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'Hiding behind a small cake' in a newspaper dictator game

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  • Axel Ockenfels
  • Peter Werner

Abstract

We conduct an Internet dictator game experiment in collaboration with the popular German Sunday paper "Welt am Sonntag", employing a wider and more representative subject pool than standard laboratory experiments. Recipients either knew or did not know the size of the cake distributed by the dictator. We find that, in case of incomplete information, some dictators 'hide behind the small cake', supporting the notion that some agents' beliefs directly enter the social utility function.

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File URL: http://ockenfels.uni-koeln.de/fileadmin/wiso_fak/stawi-ockenfels/pdf/wp_series_download/wp0051.pdf
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Bibliographic Info

Paper provided by University of Cologne, Department of Economics in its series Working Paper Series in Economics with number 51.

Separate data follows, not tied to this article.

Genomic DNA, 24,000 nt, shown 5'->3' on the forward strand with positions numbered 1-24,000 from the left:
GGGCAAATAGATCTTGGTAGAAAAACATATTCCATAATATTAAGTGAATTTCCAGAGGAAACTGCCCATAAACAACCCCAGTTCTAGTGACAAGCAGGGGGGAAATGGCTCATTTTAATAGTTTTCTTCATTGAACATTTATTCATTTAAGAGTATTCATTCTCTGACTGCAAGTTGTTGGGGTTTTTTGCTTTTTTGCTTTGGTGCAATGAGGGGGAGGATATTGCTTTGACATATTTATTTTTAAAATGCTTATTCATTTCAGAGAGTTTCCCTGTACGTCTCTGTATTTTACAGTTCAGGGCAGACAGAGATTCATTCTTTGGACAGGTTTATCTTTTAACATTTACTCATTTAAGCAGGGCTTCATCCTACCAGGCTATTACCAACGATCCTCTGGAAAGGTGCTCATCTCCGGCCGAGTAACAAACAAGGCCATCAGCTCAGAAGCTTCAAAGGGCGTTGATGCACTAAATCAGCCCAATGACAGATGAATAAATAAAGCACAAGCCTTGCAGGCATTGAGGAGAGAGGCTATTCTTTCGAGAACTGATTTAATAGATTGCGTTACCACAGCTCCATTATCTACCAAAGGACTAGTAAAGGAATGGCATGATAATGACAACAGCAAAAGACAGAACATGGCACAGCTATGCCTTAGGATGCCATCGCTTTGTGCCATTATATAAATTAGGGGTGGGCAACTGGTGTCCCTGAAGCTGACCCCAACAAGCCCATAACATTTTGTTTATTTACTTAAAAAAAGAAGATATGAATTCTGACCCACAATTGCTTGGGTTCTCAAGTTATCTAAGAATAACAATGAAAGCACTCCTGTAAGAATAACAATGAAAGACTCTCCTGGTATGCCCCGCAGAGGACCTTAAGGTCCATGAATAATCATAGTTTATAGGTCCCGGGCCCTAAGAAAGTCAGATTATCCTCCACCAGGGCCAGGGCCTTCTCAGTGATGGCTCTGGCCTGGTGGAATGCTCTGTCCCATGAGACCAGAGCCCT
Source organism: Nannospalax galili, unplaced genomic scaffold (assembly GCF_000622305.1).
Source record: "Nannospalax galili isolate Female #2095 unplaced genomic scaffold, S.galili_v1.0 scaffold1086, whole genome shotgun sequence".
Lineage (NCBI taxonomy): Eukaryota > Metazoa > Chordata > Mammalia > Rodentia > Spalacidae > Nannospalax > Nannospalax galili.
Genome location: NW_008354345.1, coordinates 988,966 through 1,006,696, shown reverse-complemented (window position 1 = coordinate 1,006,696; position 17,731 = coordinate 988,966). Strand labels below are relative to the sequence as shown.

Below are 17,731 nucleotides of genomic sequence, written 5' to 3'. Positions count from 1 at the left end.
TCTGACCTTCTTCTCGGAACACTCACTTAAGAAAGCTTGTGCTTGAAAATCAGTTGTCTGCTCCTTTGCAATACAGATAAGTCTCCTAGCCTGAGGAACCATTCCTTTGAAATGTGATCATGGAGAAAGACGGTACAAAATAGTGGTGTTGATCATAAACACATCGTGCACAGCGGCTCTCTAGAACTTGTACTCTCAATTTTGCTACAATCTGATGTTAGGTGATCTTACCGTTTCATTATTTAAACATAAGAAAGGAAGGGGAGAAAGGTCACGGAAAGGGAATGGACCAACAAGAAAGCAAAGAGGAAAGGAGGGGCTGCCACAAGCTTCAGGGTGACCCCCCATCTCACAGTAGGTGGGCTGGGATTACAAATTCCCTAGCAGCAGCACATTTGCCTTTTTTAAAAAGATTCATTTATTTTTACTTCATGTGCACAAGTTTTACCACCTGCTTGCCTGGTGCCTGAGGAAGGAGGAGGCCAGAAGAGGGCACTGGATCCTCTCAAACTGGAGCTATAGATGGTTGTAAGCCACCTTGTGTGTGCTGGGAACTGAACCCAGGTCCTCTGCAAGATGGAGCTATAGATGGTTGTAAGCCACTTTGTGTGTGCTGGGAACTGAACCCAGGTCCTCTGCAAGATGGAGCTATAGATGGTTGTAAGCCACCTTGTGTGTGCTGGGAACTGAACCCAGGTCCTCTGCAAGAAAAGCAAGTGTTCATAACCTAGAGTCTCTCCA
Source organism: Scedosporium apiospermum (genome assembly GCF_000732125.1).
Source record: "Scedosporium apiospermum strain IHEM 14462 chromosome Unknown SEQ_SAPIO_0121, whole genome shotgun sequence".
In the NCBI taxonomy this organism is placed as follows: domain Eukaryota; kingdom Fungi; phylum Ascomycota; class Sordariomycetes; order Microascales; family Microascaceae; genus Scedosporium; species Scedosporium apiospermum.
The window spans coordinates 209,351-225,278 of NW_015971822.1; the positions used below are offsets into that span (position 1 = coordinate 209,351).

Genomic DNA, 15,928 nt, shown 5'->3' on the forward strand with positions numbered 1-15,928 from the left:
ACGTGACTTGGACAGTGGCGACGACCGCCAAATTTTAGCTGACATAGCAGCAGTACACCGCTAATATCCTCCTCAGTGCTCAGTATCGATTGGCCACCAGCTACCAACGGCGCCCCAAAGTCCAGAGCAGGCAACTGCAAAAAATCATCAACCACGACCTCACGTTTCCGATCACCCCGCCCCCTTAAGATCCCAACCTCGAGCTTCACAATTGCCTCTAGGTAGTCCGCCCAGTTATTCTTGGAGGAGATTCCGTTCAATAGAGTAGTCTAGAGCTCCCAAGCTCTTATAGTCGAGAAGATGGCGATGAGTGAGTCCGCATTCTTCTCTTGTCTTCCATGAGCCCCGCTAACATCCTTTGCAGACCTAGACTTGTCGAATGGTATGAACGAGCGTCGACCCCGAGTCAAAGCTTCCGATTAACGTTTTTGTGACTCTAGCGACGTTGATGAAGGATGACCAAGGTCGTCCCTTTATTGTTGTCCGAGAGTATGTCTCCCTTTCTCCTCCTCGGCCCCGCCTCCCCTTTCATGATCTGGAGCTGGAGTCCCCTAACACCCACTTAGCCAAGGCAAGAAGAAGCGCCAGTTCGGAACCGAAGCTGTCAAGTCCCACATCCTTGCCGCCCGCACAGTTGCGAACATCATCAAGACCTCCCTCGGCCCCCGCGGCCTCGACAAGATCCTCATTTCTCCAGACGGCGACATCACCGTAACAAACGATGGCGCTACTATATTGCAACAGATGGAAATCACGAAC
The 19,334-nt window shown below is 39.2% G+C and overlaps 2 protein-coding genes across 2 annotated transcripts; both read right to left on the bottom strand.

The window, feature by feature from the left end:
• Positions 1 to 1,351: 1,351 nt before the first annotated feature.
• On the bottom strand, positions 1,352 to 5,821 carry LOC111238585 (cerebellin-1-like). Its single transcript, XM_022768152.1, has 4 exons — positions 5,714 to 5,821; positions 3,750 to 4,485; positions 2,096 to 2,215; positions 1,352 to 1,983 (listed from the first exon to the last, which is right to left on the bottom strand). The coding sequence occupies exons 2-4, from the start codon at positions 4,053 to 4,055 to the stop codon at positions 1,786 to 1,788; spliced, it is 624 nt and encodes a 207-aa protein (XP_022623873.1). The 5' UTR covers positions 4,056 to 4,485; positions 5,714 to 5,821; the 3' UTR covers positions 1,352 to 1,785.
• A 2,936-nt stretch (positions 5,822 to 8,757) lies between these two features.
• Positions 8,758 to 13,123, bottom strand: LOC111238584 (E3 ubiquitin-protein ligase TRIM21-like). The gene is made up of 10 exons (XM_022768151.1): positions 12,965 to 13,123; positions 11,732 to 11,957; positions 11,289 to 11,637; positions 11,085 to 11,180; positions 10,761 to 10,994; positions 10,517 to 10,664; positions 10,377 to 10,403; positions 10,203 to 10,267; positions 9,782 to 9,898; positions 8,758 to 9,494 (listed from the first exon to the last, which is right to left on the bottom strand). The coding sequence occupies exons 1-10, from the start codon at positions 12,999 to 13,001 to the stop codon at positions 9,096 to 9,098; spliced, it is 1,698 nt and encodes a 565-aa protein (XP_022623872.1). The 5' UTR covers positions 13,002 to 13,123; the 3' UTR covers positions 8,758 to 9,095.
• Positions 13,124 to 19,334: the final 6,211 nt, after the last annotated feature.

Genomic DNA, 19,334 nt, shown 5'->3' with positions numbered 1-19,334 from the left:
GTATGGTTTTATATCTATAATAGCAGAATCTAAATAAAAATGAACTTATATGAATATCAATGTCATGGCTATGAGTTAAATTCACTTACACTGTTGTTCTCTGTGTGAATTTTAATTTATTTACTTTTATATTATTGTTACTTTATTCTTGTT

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Date of creation: 25 Feb 2011
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Handle: RePEc:kls:series:0051

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Keywords: dictator game; psychological games; incomplete information; newspaper experiment;

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References

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Citations

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Cited by:
  1. Ockenfels, Axel & Werner, Peter, 2014. "Scale manipulation in dictator games," Journal of Economic Behavior & Organization, Elsevier, vol. 97(C), pages 138-142.
  2. Kiryl Khalmetski & Axel Ockenfels & Peter Werner, 2013. "Surprising Gifts - Theory and Laboratory Evidence," Working Paper Series in Economics 61, University of Cologne, Department of Economics.
  3. Björn Bartling & Florian Engl & Roberto A. Weber, 2013. "Does Willful Ignorance Deflect Punishment? - An Experimental Study," CESifo Working Paper Series 4316, CESifo Group Munich.

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